Pool-ready Plants

By Chelle Cordero

March 6, 2015 5 min read

After the harsh winter most of our nation has experienced, the thought of warm weather and swimming pools may seem like a dream. Backyard swimming pools have become lovely personal oases and family staycation opportunities. Functional doesn't have to be "blah." You can dress up your pool area and make it an attractive resort in your own yard.

Before you choose plants or a landscaping layout, study the pool area and the grounds for sunlight, slopes, drainage and nearby foliage. Is your pool aboveground or in-ground? Do you need more privacy or an unobstructed view to keep an eye on your children? If you have lighting around your pool for nighttime dipping, make sure plants and bushes do not obscure the lights. Of course, your plans should take into consideration your normal year-round and seasonal climates. Allow for drainage between your plants and pool decking so that runoff will not wind up in the pool's filtration system.

Choose plants that will not overgrow the pool in height or overrun it with branches or roots. These plants may eventually plunge your swimming hole into a permanent shade, cause cracks or tears to a liner, or drop leaves and branches into the water. Avoid plants that drop bothersome nettles, drip sap on the ground and nearby walkways, or attract wildlife or insects due to flowers, fruits (like berries) or scent. All plants do tend to drop their leaves occasionally, but broad leaves are easier to clean out of the water and pool filter than tiny leaves and nettles.

Low-growing bushes generally do well around an aboveground pool without obscuring the view or overhanging the pool water. Plant bushes a few feet from the pool and decking to avoid damage from roots. In-ground pools look good with ornamental groundcovers. Visit a local nursery to see which ones fare best in your region. Bushes ideally should have no more than four-feet of potential growth.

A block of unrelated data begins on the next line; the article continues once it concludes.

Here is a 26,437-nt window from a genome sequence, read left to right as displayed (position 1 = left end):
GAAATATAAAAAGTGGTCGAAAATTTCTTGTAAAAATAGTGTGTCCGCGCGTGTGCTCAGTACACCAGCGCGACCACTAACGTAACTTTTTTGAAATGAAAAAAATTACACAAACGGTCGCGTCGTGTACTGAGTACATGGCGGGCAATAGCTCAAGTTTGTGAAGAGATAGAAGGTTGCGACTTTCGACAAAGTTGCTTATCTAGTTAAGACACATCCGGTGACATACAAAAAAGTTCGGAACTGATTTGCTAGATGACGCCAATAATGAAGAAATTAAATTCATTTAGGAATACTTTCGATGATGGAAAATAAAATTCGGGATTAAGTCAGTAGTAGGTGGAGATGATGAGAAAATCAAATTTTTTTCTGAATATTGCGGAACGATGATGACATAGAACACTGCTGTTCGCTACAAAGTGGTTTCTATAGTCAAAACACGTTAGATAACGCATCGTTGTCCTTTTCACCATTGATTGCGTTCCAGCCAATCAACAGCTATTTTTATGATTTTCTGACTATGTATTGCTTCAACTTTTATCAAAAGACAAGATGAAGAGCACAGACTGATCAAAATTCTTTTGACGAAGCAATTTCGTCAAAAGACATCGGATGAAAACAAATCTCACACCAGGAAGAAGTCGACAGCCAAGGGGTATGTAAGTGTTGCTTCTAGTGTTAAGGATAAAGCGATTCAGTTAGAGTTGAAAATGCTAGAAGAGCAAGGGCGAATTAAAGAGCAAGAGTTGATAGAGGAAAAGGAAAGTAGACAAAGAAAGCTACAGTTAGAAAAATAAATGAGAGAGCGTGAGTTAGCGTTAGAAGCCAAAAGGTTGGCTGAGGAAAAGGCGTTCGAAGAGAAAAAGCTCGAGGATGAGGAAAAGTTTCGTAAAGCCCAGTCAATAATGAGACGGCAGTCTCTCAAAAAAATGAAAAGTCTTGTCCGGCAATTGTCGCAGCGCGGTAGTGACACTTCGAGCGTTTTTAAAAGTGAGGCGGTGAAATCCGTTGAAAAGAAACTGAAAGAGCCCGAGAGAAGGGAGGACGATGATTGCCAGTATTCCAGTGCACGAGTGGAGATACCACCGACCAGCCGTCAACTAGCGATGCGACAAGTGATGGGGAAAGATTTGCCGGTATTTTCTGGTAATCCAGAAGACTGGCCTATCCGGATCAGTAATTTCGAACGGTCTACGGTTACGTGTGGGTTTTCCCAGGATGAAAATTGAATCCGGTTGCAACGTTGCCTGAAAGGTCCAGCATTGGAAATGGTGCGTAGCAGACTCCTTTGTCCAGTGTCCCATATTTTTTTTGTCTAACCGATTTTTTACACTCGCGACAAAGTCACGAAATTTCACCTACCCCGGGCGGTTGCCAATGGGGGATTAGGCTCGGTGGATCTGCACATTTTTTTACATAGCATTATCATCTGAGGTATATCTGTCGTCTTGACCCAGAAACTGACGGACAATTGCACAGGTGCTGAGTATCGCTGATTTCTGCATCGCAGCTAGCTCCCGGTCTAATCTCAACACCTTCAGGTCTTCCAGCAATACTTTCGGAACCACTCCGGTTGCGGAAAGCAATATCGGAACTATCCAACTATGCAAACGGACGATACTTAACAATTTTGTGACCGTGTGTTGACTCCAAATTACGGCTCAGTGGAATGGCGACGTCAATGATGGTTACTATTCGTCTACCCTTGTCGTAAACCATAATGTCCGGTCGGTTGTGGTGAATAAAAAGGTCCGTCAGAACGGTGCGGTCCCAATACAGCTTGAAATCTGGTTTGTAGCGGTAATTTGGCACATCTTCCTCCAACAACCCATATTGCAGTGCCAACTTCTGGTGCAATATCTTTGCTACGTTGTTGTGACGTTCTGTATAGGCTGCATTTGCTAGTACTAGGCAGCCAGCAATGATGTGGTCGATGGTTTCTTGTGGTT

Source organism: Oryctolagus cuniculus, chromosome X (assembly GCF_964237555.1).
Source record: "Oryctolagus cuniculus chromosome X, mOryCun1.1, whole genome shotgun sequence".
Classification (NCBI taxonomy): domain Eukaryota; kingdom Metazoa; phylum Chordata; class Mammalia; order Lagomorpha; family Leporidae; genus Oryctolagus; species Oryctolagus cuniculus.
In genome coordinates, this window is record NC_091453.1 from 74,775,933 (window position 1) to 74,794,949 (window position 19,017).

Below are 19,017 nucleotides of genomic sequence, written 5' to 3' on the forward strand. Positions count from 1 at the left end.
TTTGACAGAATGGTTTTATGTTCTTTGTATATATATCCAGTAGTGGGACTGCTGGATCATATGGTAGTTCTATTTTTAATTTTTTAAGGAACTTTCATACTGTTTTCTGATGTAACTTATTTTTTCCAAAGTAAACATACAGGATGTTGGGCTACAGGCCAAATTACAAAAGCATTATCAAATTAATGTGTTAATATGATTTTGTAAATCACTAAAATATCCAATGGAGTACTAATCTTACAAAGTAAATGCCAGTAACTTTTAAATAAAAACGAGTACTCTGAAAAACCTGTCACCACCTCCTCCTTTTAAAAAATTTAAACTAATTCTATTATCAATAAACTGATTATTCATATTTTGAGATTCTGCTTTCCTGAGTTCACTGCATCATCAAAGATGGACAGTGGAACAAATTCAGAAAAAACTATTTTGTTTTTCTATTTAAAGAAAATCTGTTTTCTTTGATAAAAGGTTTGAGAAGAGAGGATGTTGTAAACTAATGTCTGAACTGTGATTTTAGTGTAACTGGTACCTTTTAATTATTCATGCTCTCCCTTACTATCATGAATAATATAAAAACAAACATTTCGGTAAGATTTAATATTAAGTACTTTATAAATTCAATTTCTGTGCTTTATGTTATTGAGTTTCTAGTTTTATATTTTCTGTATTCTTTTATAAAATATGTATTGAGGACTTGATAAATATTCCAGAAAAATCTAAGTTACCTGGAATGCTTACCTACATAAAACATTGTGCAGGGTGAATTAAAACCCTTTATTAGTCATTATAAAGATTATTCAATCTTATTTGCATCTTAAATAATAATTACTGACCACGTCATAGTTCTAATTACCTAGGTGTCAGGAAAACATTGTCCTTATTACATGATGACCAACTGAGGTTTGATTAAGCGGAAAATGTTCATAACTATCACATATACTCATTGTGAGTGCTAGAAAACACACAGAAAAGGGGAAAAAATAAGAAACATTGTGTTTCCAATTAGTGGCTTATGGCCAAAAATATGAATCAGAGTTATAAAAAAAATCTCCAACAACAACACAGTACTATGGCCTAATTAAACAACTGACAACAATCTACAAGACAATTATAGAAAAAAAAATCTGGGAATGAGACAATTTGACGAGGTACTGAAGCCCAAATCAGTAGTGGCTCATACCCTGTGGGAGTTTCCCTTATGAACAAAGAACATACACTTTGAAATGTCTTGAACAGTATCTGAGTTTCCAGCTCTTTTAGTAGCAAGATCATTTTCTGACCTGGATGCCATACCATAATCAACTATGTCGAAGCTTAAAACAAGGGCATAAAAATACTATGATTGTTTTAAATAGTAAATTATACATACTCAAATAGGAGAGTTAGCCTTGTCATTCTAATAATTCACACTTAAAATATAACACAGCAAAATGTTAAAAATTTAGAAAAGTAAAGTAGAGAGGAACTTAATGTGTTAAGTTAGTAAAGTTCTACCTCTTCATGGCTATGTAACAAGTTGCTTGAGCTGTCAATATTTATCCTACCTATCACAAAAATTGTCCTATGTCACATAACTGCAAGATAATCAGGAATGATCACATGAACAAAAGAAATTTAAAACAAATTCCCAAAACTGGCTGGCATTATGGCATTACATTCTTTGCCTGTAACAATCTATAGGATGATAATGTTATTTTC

Chain-link safety fencing provides excellent support for climbing ivy, which in turn will provide more privacy to your swimming area. Another great idea is to use a variety of potted and hanging plants around your pool area. Potted and hanging plants also look great as edging for stone and brick walkways and will not creep under the bricks or stones to cause unsightly tufts of vegetation or push stones out of place.

Heated pools and sunlight refection may create a greenhouse effect on nearby plants. Brick and concrete pool patios will retain more heat from the sun. Potted plants will need watering and more maintenance than plants in the ground. If you are placing potted plants on concrete or brick, keep the pot raised from the surface to allow more air to circulate. While chlorinated water rarely causes harm to hardy plants, constant splashing may cause minor discoloration of ornamental leaves. Pools and sunshine go together, so use mulch around your in-ground plantings to retain moisture that would otherwise be lost to the hot sun. Avoid placing picnic and barbecue areas, birdbaths and feeders, or food-producing gardens too close to the pool.

If you want your backyard to look like an oasis and have a reasonable area to landscape, use full, lush and colorful foliage to make it look like a welcoming tropical paradise. Depending on your climate (growing zone), some favorite choices for pool landscaping include foliage like golden euonymus, heavenly bamboo and papyrus. Good flowering plants include daylilies, birds-of-paradise and hibiscus.

The closer you are to the actual pool and pool deck area the lower the plant height should be. Background trees should be planted far enough away from the pool so that it doesn't shade the water or risk dropping leaves and branches onto the swimming or seating area. Some popular backyard trees are fruitless olive, red gum trees and queen palms. If you have enough room, plan a shady lounging area, as well. Non-plant-life decor for your retreat might include rock gardens, water fountains, trellised walkways and sheltered lounging.

Whatever plants and other ornamentation you decide to use around your pool, aim to keep the maintenance low so that you can spend more time taking a dip with the family.

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